While a fruit packing and storage company in California is eliminating its entire utility bill with a 622 kW solar power system, a Georgia pecan farmer is selling all of the power generated by its 200 kW system back to the utility company under a five-year power purchase agreement.
Venida Packing, a packing and cold storage operation for California fruit farms, has cut its entire utility bill with a 622 kW dual-axis solar power plant from PV Trackers. The solar energy system, installed in the third quarter of 2009, has been in operation continuously for more than six months.
Chris Tantau, Venida’s operations manager, said the company selected PV Tracker’s PV system because of its dual-axis tracking design that required fewer panels, inverters and wires to meet the company’s power generation requirements.
PV Trackers said the dual-axis system can typically produce the same power as a fixed-tilt rack with 28 percent fewer panels, which significantly cuts up-front system costs. When an installed capacity is targeted, the PV Tracker system is expected to outperform a fixed-tilt rack by 30-45 percent and a single-axis tracker by 15-20 percent, according to the company.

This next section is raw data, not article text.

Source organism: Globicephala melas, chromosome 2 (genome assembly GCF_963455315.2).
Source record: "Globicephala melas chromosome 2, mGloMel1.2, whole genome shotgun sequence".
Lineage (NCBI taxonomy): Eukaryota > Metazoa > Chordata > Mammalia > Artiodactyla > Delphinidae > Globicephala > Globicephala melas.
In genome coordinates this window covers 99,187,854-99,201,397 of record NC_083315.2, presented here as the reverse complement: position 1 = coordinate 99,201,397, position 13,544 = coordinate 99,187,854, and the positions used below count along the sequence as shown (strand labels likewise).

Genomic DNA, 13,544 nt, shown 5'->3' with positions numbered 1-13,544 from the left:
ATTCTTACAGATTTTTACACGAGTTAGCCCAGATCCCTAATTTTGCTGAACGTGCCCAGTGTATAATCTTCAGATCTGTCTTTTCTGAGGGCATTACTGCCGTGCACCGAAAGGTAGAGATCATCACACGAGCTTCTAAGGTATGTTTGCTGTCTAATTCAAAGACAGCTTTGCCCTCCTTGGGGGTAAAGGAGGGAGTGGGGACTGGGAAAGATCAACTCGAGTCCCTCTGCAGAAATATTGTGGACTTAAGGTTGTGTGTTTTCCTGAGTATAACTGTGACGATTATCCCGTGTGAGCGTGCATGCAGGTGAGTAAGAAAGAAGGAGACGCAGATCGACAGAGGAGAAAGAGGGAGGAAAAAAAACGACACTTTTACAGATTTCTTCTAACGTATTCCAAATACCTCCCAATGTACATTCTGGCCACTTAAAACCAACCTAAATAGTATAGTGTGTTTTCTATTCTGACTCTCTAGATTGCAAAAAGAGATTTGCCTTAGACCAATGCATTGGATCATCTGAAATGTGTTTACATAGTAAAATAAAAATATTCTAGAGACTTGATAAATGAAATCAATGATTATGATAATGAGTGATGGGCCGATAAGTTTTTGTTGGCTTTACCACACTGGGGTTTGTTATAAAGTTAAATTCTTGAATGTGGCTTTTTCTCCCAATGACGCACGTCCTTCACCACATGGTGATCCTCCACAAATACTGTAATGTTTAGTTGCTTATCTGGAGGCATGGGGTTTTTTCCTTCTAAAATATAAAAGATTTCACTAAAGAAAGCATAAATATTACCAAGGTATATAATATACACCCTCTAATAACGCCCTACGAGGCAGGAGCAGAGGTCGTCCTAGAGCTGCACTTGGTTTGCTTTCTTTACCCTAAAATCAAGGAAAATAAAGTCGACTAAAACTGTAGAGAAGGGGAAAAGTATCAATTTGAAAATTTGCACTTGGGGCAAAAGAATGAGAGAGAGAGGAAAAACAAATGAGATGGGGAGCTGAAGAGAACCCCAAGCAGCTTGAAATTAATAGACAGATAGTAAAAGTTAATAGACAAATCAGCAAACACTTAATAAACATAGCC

The solar net metering program also helps Venida’s high peak season power pricing and lowers demand charges. In addition, the company also reports a boost in its image with its “green” practices.
Crop farmers in California are also installing solar systems as a way to cut their environmental footprint and reduce energy costs.
In Georgia, Trey Pippin, a pecan farm operator and the product of the University of Georgia’s bioengineering program, has installed a 200-kW solar energy system on his pecan farm in Arlington, reports Albany Herald.
The system, developed by Pippin and constructed by ESA Renewables of Florida, covers one acre and consists of 836 Suniva solar panels, PV powered inverters, a Schletter’s FS racking system and a Fat Spaniel monitoring system.
Operational on May 1, the system can generate more than 310,000 kilowatt-hours of energy annually, which prevents 223 tons of carbon dioxide emissions. The system is expected to offset 12 million pounds of carbon dioxide over 25 years, according to the article.
All electricity generated by the system is being sold to Georgia Power under a five-year power purchase agreement. Georgia Power is paying 18 cents per kWh for the solar power and has plans for 2.5 megawatts of solar capacity in the state.
Pippin told the newspaper that after five years, the energy may be used to help offset electricity costs. The farm is based out of the Shamrock Ranch in Albany, Ga.